Facebook’s acquisition of Mapillary has made the geospatial world to come up with various justifications to – “Why Facebook acquired Mapillary?”
But if you are a newcomer in this mappy world then let us begin with what is Mapillary? Why on earth did Facebook acquire Mapillary? And what, we as consumers or brands are going to get out of it?
Digie Crew, a top-notch digital marketing agency in Los Angeles, California, dive deeper into the deal of Facebook acquiring Mapillary.
What is Mapillary?
Mapillary is one of the highest-profile geospatial start-ups launched in 2013, which is committed to building a global street-level platform that allows everyone to get the imagery datasets to make better maps. They aim to become a global platform for imagery, map data, and improve all maps.
Mapillary is the dearest rival of Google Street View in the geospatial world. Google, with an enormous head start and untold resources, announced that they’ve collected over ten million miles of street imagery. Whereas, Mapillary even after being a start-up crossed three million miles of mapped streets in 2018 and has one billion images in their catalog putting them equivalent to Google.
And now, Mapillary is going to take the next big step on the journey of improving maps with Facebook.
Why on earth did Facebook acquire Mapillary?
This is the most disturbing question for those who don’t know Facebook well.
Facebook doesn’t do maps, do they? Google, Apple, and Microsoft have invested billions in consumer mapping applications and acquired numerous companies to support those efforts. It would be much more convenient if any of them acquired Mapillary. But, Facebook?
So, let us disclose the truth that Facebook actually does do maps. A year ago, researchers found that Facebook has contributed over 800,000 kilometers of mapped roads to OpenStreetMap (largest crowdsourcing projects in history) and they rank third in kilometers mapped behind Mapbox/Development Seed and Apple.
Facebook has been working for years to build tools and technology to improve maps through a combination of machine learning, satellite imagery, and partnerships with various mapping communities, as part of their mission to bring the world closer together.
Well, many of you might not be happy with this explanation and so do we. After analyzing the complete scenario of the geospatial world we came across a very mesmerizing justification saying:
1. “To hurt Google”
Earlier, Mapillary needed to focus on commercialization to build and run the platform. But now joining Facebook moves Mapillary closer to the vision of offering a free service to anyone by making all the imagery open and free for commercial as well as non-commercial users.
This urged us to raise an obvious question: why would Facebook want to pay a bunch of money to acquire a revenue-generating company and turn it into an unabated cost-center?
There is a strategy known as “commoditizing your complement” in the business world. In simple words, if your competitor leads in software or data advantage then you can’t replicate yourself. In this case, you can use permissive licensing as a weapon to erode that advantage by encouraging the world to collaborate with you. Google itself is no stranger to this strategy. Their choice to acquire Android and support it as a free and open operating system for smartphones is an example of this tactic.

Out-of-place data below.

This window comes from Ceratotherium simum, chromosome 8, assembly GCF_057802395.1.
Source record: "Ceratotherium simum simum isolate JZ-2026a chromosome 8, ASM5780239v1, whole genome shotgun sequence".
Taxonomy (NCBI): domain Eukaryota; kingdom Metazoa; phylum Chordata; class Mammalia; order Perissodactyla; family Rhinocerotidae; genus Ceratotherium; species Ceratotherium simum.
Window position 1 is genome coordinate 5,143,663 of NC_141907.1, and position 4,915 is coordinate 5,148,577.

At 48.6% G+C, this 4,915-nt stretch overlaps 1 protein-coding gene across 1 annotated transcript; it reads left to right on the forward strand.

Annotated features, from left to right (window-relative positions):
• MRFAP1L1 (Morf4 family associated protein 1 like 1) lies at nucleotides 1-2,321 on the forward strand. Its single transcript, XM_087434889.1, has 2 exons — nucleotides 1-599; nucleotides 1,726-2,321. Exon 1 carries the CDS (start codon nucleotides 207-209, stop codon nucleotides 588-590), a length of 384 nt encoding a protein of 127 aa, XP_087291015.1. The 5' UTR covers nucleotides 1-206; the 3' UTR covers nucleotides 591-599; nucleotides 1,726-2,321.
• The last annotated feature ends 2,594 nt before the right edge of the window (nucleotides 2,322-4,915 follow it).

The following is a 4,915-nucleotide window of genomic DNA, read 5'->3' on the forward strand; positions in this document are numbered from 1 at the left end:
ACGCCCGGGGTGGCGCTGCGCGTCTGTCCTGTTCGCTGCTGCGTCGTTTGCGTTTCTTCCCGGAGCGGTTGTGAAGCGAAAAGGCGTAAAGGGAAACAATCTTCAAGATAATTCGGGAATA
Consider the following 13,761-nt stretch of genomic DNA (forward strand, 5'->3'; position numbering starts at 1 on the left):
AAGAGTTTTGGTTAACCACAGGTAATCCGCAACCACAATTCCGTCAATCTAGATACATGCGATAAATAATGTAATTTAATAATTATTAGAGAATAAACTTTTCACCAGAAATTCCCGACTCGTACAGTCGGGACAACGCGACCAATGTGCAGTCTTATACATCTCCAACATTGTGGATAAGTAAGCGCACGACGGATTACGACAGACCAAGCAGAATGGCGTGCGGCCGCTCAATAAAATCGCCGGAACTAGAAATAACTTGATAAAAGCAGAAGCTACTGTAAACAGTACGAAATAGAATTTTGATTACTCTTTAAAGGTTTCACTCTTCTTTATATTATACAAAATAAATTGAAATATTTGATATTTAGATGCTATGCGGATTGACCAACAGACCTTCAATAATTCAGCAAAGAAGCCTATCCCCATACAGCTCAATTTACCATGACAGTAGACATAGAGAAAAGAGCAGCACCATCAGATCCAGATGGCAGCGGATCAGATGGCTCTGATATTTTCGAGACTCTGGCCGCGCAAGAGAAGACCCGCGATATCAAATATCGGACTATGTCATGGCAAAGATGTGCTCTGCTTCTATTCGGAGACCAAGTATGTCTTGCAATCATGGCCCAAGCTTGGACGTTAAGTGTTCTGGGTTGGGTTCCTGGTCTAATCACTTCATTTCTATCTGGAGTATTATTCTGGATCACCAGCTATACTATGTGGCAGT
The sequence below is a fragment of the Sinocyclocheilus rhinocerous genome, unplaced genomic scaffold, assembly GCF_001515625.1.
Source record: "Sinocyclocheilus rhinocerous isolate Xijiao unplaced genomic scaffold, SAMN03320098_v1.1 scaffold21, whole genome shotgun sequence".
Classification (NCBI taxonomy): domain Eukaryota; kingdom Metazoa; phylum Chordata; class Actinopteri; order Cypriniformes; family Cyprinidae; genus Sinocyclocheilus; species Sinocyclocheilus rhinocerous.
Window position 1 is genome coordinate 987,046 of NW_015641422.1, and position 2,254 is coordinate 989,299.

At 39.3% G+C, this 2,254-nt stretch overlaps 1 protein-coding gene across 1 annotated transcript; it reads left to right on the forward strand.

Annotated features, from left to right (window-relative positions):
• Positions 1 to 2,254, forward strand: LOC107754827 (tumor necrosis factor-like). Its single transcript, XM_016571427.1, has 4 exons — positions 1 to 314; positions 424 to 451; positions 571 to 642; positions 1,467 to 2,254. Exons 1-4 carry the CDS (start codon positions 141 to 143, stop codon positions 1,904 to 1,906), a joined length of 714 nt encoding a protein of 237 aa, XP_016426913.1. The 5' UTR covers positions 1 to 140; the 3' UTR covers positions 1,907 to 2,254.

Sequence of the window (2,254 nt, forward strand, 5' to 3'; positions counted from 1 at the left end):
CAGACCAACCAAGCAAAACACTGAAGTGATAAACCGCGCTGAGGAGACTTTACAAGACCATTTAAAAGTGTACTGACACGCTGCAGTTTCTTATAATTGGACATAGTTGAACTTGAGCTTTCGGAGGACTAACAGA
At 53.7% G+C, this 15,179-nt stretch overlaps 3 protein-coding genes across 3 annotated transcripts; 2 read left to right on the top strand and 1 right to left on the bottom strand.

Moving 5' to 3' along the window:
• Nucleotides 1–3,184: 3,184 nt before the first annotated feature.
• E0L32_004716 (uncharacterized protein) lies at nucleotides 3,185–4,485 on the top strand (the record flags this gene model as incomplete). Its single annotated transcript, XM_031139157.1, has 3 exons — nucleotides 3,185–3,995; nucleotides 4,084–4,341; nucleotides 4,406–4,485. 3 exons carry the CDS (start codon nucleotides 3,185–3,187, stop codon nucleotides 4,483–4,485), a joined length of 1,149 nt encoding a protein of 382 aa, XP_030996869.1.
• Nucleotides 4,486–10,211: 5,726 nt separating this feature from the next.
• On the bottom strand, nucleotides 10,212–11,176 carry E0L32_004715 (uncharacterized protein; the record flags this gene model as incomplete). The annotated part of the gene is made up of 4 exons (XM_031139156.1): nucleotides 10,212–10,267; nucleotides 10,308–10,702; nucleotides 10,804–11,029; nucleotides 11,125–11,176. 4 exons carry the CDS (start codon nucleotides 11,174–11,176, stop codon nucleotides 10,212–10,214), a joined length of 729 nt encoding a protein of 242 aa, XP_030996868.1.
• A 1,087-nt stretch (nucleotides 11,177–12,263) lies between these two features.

Currently, Google is the leader in consumer mapping. For a bunch of companies that sell your private data for incomprehensible sums, the value of a top-ten downloaded app that gives you a genuine reason to ask for the user’s location data and provides an advertising opportunity is hard to assign a value to…it’s comfortably in the tens of billions.
Facebook, Apple, Amazon, or Microsoft are way behind Google in this very valuable category. Street View is one of the signature elements of Google’s map offering and has been unbeatable in the consumer market.
Hence, Facebook added its efforts with Mapillary’s to beat Google.
2. “To make Marketing all about Facebook”
Moreover, Facebook is into the business of knowing who you are, where you are, what you like, and what you don’t. So, when you discover a new restaurant through Facebook/Instagram, you leave that platform to open Google Maps and read reviews about that restaurant.
In this case, Facebook has just lost a very valuable interaction. But what if street-level imagery and supplementary data like reviews were built directly into Facebook’s products or at least resided somewhere on Facebook’s property that could be linked out to?
This thing would keep users in their measured web of control. Facebook’s company pages don’t offer any kind of street-level view (whereas Google’s company pages certainly do) and they link directly out to Google Maps.
Along with this, another clarification came up which made all ends meet saying –
3. “For Augmented Reality.”
Facebook survived the move from desktop to mobile by aggressively investing in mobile well before it was obvious that the shift would make or break all social media companies. Now it’s time for VR/AR to take over the world and Facebook is preparing hard to survive in this revolutionizing world.
But how does street-level imagery fit into this strategy? Well, now it seems that it is all related to Google. Google was struggling to add AR objects/markers to its street view imagery, in 2015.
Facebook’s $2B acquisition of Oculus showed they were serious about the entertainment side of AR/VR, but their plans are much broader than Google. Eventually, acquiring Mapillary was a one-stop solution to a suite of tools and data aimed at commercial uses for the technology.
The reason behind, Facebook’s acquisition of Mapillary isn’t crystal clear yet but it seems that both the consumers and brands are going to get something out of it. Marketing is now going to widen its range through Facebook’s street view imagery or AR/VR which is going to be far better than that of Google.